I can’t get Enda Walsh’s Penelope out of my head. It’s the sort of play that makes you believe in love all over again; love as a tangible, compelling reason to live for, not some cynical abstraction. For me, this mainly down to Fitz’s & Burns’ monologues. Fitz, the oldest of the suitors, and on first sight the least likely, gives what you couldn’t call a speech of intense romance. It’s far, far too much to expect from his confused, drug addled brain. You’d probably think that this condition would kill any proclamations dead: too scattered to be touching, too dispersed to make for compelling rhetoric. But my, my does it play on you (apologies for the long quotation…but I marvel at it all).
FITZ: When I think of my youth and what I have sold and what I have gathered and what I have lost and what I have gained and what little effect my youth has had on any existence! I am a blemish, Penelope! A tampering twit who’s used life, tossed it aside, rolled it in my fingertips, placed it in an ashtray, pushed it down the back of the couch, flicked life across a tabletop! But I will forget my past, forget the real world, sit in my nothingness and begin with a new idea…an idea…of…(He clears his head and the word forms.) you.
I put aside all the stories I’ve ever made about you, all the dreams I’ve ever dreamt, of which there are millions…what use are they when they are nothing of you. But still I must begin somewhere with some idea of you. And I do (Slight pause.) The idea arrives not as a physical thing or a smell or a scent of any sort but this tiny feeling. And it begins in my stomach because it’s stomach-felt and it bleeds into my heart and it holds the heartbeat.
And it grows in an uncharted place this feeling but in a world of nothing it is the only thing I have and I help it grow inside me and I allow it to claim my small world, my whole self. It takes everything that I am, that I want to be and it will lead me to you in time.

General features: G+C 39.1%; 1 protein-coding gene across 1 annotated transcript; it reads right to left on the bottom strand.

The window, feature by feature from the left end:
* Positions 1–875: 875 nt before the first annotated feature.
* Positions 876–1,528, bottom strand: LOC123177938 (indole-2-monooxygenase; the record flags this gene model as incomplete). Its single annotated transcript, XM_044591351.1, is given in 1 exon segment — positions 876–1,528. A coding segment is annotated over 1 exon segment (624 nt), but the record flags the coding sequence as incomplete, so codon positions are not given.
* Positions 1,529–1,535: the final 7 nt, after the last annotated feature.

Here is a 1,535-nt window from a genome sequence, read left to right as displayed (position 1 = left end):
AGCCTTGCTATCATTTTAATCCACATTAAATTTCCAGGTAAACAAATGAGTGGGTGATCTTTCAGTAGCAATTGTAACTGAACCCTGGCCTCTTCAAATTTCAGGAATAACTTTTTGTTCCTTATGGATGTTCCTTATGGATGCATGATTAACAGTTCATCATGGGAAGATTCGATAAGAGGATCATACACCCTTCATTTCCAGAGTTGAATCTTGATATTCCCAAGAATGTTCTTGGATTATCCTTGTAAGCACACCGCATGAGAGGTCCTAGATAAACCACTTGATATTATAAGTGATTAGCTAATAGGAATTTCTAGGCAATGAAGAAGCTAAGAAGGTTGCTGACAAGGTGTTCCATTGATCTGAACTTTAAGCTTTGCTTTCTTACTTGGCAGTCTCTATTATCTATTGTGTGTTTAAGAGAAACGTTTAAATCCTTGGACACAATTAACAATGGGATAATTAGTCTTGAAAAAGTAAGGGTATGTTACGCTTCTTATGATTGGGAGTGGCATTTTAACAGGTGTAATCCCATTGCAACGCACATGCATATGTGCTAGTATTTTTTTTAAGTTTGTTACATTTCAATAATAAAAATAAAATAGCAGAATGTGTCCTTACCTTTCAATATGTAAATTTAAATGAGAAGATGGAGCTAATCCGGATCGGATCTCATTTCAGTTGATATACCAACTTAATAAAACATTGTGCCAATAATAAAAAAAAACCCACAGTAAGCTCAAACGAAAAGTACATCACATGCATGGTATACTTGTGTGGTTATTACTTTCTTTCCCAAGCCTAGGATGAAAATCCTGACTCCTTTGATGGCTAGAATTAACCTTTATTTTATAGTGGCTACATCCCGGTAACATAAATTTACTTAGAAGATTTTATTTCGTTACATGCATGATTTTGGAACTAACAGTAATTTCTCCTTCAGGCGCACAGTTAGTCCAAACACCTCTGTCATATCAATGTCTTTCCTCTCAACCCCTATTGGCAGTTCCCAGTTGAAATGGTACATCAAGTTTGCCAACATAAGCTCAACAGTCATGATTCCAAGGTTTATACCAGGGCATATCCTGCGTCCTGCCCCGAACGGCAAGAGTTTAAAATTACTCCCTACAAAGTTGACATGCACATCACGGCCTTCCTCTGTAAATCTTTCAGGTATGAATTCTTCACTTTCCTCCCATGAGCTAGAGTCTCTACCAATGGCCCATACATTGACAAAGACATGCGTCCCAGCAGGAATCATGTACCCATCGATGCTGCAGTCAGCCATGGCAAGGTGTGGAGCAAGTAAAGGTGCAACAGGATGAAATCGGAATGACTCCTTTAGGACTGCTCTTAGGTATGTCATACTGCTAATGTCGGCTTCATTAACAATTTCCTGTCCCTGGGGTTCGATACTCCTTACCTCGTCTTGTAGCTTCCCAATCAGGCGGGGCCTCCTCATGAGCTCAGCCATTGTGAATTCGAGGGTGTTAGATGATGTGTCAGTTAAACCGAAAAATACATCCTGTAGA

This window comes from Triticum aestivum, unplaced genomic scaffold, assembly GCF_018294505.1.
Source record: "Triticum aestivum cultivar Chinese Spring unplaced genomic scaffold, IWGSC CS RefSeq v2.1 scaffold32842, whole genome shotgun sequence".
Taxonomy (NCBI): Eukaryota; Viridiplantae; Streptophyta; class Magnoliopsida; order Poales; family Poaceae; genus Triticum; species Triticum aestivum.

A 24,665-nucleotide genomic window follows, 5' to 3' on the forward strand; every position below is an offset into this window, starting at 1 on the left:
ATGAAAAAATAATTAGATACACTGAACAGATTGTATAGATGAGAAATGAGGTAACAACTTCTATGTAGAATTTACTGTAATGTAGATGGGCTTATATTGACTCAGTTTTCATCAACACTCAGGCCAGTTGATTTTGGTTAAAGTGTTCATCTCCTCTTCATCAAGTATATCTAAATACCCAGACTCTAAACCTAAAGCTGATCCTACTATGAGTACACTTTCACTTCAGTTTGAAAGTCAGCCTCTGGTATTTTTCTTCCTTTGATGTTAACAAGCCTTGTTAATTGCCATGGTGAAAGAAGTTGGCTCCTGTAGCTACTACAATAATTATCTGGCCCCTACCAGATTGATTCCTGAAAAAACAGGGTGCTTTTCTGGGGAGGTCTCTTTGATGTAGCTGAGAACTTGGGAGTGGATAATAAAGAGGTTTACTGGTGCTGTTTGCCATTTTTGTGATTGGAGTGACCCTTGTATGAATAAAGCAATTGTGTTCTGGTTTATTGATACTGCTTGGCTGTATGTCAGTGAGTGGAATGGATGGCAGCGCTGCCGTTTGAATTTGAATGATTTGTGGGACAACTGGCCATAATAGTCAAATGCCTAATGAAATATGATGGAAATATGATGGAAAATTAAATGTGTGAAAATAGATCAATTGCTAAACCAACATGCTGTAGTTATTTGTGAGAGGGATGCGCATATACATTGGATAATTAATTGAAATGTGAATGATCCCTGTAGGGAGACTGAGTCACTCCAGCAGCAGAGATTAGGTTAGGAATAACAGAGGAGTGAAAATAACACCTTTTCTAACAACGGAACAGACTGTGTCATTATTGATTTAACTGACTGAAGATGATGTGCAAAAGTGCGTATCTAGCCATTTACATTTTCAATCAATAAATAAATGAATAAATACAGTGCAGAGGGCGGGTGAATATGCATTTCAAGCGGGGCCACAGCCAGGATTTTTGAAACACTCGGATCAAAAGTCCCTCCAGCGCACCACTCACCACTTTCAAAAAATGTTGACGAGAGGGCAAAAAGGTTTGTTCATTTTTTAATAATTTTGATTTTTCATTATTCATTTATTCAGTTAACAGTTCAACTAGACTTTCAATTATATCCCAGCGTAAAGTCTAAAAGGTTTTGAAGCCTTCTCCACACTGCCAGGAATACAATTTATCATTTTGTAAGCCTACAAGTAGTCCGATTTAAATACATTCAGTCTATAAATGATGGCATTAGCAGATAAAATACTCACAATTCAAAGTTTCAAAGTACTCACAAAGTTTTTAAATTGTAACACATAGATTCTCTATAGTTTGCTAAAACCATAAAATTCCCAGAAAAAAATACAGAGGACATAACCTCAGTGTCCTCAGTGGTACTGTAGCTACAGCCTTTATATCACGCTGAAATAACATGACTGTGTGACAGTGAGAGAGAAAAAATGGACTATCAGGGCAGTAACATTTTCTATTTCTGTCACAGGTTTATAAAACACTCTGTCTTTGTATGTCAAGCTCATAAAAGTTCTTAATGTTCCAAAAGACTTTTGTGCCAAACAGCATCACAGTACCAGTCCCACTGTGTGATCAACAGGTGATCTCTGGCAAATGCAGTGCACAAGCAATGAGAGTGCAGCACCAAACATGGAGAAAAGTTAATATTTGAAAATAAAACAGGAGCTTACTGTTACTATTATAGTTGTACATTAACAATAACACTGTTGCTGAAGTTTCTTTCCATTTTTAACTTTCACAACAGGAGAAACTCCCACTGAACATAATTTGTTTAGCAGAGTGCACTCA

And lead me through the tedious detail of the island that I have spoken and dreamt into extinction. Lead me to opening my door, to taking a chance. I long for love! For this all-consuming love as you must long for it. And in truth it is nothing of you, the physical you but it is everything that this feeling is! Do you understand this?! How it holds my heart and how I know after all these years of longing for your husband it must hold yours too…! Can you see in me a possibility? A possibility to keep love faceless…and just love the love itself?
We are two souls longing for a love to grow from a glorious nothing! Throw open your door and let us start with care…!
This plea turns Penelope’s head when nothing else in 20 years has. She looks at him with, if not love, an affection, and you completely buy that she would give him that…you want it for him.
Burns’ impassioned speech, in the dying moments of the play is cut through with a similar desperation, but not out of fear for his life, or desire to win, but rather for Penelope’s belief in a fulfilling love, something none of the four men can give her. Knowing that only Odysseus can truly end her misery, he urges her to welcome her husband home, embrace him and revel in the joy that she (and everyone) deserves. She seems to heed his words. “Love is saved” cries Burns as the set bursts with flames. And you believe it.